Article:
Ecology – a branch of science that focuses on how organisms interact with each other and fit in their environment – shapes much of the Wildlife Department’s studies and management decisions. The incredible migrations of some fish and wildlife, the mysterious life histories of others, and the many jaw-dropping survival stories amaze us at every turn. We can’t help but share ecological stories of five eek-worthy species this Halloween season.
Invertebrates aren’t well-known for their extensive parenting skills; most employ a strategy that involves producing large numbers of offspring but providing little to no care. The expectation is that the fittest young will survive the odds without any additional investment of the adults. Wolf spiders, a family of spiders that actively hunts their prey instead of snaring food items in a web, deviate slightly from that loose rule.
Instead of using their spinnerets to spin webs, female wolf spiders use the structures to attach their egg sacs to their bodies. When the spiderlings are ready to hatch, the female makes a tear in the egg sac and dozens of young spiders emerge. They scramble onto the female’s back, layer upon layer, where they stay for at least a week. After that brief brooding period, spiderlings will move away from the female and begin hunting on their own.
Spider sightings – of the non-plastic variety – can be shared on free nature platforms like iNaturalist.
The eastern red bat may be Oklahoma’s most common bat, but its ability to disguise itself as a curled or dead leaf has presented undeniable challenges for ecologists who want to describe the winter habitat use of the species. This “tree bat” roosts among the leaves, with its furred tail wrapped around the body, and can be virtually undetectable. To study their habits, researchers have captured flying bats in specialized nets, attached small radio transmitters, and tracked the bats back to their roosts.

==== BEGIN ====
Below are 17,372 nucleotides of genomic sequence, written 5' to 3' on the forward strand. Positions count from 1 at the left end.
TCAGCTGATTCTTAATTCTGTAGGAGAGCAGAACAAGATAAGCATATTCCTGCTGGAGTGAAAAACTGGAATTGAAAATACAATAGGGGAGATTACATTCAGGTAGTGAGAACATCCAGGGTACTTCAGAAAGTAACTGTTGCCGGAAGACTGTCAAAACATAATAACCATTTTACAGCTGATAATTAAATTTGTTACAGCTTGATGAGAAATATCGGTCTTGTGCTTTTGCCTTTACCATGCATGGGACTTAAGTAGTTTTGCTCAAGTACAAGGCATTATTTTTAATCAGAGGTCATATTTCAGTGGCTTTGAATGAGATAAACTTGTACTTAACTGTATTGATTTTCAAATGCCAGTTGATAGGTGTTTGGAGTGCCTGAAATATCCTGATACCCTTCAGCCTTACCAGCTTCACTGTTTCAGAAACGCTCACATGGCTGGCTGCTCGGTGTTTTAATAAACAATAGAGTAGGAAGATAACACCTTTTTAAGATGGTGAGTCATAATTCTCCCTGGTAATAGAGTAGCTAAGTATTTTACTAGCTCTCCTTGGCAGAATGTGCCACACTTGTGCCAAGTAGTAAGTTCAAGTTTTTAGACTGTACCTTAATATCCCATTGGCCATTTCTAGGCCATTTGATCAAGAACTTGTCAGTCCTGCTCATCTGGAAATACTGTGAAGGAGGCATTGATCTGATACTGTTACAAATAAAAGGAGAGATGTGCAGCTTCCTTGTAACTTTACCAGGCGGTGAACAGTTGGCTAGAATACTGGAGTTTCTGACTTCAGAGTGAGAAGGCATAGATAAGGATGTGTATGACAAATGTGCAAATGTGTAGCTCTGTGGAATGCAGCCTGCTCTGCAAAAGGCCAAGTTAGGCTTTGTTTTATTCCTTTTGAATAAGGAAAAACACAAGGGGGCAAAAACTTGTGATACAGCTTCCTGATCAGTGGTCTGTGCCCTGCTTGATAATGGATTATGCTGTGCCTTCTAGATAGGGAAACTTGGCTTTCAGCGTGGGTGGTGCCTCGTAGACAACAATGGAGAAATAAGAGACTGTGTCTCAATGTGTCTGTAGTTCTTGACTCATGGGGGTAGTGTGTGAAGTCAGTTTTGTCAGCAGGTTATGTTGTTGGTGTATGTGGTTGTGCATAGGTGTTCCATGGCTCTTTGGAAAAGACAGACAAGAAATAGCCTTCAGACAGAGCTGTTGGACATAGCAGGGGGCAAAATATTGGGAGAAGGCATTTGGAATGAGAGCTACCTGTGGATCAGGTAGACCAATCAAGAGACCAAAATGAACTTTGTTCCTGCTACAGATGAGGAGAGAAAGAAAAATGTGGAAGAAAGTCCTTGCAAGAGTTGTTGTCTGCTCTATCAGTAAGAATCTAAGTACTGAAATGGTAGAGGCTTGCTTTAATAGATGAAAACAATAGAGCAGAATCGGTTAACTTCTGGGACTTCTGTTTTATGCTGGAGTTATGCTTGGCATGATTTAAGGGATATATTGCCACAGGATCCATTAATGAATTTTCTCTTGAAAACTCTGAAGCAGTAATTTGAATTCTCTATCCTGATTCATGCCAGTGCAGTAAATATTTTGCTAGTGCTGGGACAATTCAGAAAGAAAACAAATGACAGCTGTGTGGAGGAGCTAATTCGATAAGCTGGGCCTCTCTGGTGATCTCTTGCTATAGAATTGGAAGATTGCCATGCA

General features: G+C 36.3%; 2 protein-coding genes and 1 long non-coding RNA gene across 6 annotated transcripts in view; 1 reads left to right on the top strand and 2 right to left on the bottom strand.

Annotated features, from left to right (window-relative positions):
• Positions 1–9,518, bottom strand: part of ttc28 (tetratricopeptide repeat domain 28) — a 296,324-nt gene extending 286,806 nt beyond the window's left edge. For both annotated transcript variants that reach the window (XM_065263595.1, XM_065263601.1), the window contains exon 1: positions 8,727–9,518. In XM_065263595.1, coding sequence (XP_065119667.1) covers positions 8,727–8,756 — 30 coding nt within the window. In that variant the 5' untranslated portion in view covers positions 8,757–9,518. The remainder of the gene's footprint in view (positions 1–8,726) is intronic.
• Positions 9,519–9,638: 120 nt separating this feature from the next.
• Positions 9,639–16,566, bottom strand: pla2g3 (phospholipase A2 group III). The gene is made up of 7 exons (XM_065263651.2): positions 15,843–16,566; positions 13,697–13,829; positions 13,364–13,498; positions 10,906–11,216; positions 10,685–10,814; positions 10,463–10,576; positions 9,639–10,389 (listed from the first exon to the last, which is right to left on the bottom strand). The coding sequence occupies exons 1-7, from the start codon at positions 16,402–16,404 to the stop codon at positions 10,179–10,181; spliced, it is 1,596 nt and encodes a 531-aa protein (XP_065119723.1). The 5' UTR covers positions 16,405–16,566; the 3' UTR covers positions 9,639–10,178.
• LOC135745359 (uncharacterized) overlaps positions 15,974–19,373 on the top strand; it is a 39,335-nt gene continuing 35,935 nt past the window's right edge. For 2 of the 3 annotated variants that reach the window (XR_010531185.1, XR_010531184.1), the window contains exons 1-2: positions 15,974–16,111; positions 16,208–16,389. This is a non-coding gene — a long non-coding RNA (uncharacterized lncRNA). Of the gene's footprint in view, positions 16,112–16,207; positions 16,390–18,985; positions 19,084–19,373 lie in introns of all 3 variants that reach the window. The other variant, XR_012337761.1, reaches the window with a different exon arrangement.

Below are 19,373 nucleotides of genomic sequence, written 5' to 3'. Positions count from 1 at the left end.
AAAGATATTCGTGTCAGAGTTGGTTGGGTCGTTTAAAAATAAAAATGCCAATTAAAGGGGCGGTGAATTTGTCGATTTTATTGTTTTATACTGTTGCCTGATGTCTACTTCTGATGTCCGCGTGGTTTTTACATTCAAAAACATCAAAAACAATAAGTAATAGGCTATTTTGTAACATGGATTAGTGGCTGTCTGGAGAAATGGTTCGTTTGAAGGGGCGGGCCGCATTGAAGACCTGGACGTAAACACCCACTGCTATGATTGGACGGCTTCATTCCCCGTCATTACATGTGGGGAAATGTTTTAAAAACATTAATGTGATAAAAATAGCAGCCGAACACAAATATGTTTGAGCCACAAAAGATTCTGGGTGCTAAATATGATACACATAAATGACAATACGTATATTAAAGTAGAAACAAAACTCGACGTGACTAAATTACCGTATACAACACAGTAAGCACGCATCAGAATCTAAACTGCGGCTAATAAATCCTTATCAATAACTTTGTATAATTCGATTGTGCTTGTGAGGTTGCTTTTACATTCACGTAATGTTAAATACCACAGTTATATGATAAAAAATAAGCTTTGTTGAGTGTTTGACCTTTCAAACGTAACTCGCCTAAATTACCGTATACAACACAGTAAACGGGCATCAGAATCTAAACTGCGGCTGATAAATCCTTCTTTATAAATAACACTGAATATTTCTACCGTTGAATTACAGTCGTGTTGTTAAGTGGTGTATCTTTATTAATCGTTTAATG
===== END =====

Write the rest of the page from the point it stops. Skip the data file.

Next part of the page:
During colder periods, red bats may retreat to leaf piles that are 2.5-inches deep to better avoid the elements. While this tactic can be risky – a prescribed or natural fire may burn through the litter while the bats are in torpor – a study found the bats stirred at least two times faster with smoke and sounds of fire than they did without the fire cues.
Learn more about Oklahoma’s bat community in the Wildlife Department’s “Bats of Oklahoma Field Guide.”
One of Oklahoma’s most epic fish migration stories begins and ends in the Sargasso Sea, south of Bermuda. American eels hatch in the ocean and the willow-leaf-shaped larvae continue to develop as they float with the current to the Atlantic Coast. After arriving, the juvenile eels transform into their gray to greenish brown “elver” life form and move inland to more brackish waters. Eels continue moving inland and find freshwater homes in their next life stage. These “yellow” eels are nocturnal and can be found in Oklahoma’s rivers and streams. The snake-like fish begin to mature after 5 to 25 years and make a return trip to the sea where they spawn and are assumed to die.
Read about other migratory fish in our Outdoor Oklahoma Journal.
Decomposers like turkey vultures may not have the most glamorous ecological story, but these scavenging birds do have several traits that make them well-adapted to their eek-worthy role. Turkey vultures largely feed on wild or domestic carrion, with a slant toward dead mammals. The bald head helps keep feathers from fouling while the birds feed on decaying carcasses and the open sinuses may also help with post-meal cleanup.
Turkey vultures rely on their highly developed sense of smell to find food; once the carcass is found, the birds may gorge and then go days without feeding. The birds’ strong stomach acid helps with digestion and may lead to a resistance to bacteria and viruses that may be present in the carcasses turkey vultures feed upon.
Like most fish and wildlife, snakes can be found on both ends of the food chain, serving as predator and prey. Sometimes, they may even pretend to be prey to attract their next meal. Young western pygmy rattlesnakes have a yellow-tipped tail that can be raised and manipulated to mimic insect larvae or worms. When a frog, lizard, or any other interested “predator” investigates, the rattlesnake turns the tables with a venomous strike.
The yellow tail darkens with age and coincides with a shift in diet. Adult pygmy rattlesnakes tend to feed on larger prey like rodents and other snakes, for which the lure is less effective.
Learn more about Oklahoma’s amphibians and reptiles in the Wildlife Department’s custom-made field guide.